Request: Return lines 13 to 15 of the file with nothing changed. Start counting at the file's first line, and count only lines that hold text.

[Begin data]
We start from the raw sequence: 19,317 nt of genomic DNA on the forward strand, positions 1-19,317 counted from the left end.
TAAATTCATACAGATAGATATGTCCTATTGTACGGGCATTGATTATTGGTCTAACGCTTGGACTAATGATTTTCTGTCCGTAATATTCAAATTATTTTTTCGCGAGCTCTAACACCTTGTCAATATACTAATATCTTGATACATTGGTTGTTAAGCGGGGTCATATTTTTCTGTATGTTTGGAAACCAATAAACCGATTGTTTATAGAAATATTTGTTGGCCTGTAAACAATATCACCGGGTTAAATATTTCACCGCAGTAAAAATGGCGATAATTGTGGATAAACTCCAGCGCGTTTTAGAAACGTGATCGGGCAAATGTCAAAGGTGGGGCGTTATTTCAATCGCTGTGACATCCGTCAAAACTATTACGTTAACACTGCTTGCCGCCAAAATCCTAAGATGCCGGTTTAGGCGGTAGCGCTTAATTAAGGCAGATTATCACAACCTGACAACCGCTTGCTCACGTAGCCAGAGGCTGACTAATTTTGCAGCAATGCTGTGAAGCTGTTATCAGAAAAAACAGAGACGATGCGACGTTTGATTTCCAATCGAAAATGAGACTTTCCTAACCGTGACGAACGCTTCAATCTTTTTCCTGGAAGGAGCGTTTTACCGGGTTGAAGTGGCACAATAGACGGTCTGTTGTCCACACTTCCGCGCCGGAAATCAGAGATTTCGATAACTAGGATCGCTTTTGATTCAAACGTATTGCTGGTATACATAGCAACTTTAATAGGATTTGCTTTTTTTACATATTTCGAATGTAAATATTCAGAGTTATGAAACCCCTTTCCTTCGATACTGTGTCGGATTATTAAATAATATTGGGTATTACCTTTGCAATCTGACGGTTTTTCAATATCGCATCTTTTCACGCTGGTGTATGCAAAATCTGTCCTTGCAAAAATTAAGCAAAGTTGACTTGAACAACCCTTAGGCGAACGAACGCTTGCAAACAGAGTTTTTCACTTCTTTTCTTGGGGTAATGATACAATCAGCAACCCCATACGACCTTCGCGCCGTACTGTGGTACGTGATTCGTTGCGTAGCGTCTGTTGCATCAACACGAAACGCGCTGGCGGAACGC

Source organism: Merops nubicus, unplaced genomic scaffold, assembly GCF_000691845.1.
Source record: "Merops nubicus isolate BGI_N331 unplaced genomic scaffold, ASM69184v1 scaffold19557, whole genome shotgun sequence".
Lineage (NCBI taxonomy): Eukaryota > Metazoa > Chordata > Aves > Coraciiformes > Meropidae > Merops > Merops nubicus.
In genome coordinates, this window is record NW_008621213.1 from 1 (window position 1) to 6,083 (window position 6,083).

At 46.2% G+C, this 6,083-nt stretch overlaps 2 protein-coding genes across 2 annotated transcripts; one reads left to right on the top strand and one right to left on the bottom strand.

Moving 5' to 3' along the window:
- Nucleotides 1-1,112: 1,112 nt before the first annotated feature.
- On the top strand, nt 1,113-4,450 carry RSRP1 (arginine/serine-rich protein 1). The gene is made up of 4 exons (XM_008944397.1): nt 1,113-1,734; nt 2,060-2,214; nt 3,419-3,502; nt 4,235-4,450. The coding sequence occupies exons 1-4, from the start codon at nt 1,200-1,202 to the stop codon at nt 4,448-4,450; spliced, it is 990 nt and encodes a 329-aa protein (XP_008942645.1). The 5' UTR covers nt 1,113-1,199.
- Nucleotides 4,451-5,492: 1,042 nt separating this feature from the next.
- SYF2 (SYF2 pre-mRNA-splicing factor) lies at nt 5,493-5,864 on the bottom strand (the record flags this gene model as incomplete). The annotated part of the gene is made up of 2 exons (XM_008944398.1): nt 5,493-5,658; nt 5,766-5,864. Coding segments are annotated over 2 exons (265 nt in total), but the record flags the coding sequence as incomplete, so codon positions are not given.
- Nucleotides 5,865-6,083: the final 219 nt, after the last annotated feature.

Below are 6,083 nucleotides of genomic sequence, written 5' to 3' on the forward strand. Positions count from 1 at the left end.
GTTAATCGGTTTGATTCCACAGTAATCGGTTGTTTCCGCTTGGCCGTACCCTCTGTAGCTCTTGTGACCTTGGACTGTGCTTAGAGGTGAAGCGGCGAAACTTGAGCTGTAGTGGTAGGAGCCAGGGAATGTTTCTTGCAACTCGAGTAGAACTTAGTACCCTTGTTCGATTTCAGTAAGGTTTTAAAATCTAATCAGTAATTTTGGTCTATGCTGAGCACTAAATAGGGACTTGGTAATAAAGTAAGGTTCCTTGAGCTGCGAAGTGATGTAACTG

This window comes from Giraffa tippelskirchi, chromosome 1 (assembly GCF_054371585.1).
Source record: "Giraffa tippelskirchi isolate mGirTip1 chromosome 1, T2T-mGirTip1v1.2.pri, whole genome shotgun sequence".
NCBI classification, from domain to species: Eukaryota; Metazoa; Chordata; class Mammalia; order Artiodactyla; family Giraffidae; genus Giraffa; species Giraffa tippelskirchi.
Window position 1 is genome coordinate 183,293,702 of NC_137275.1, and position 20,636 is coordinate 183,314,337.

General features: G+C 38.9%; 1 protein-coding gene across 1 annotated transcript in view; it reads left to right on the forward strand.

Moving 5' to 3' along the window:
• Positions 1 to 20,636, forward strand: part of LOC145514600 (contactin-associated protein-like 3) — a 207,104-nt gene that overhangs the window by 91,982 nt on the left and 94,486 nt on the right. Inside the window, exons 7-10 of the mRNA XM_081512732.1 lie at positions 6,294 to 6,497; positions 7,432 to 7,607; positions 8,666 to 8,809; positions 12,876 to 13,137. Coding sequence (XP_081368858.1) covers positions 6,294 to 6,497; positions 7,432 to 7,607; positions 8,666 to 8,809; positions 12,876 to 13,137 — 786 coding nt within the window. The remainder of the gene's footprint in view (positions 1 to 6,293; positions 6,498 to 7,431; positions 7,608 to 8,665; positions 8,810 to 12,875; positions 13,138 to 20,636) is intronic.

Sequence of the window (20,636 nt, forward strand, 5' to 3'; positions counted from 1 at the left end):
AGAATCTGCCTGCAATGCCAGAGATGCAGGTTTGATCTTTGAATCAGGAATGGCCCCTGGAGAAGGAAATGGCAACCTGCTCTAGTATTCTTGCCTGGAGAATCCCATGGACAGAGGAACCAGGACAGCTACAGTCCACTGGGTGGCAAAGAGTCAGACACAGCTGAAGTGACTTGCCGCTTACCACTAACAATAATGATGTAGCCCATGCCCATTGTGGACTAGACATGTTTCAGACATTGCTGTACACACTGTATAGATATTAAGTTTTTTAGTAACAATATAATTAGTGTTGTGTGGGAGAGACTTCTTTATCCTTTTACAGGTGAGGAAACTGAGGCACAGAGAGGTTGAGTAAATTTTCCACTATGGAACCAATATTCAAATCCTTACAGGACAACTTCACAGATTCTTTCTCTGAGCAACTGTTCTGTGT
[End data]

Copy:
- Nucleotides 5,865-6,083: the final 219 nt, after the last annotated feature.

Below are 6,083 nucleotides of genomic sequence, written 5' to 3' on the forward strand. Positions count from 1 at the left end.
GTTAATCGGTTTGATTCCACAGTAATCGGTTGTTTCCGCTTGGCCGTACCCTCTGTAGCTCTTGTGACCTTGGACTGTGCTTAGAGGTGAAGCGGCGAAACTTGAGCTGTAGTGGTAGGAGCCAGGGAATGTTTCTTGCAACTCGAGTAGAACTTAGTACCCTTGTTCGATTTCAGTAAGGTTTTAAAATCTAATCAGTAATTTTGGTCTATGCTGAGCACTAAATAGGGACTTGGTAATAAAGTAAGGTTCCTTGAGCTGCGAAGTGATGTAACTG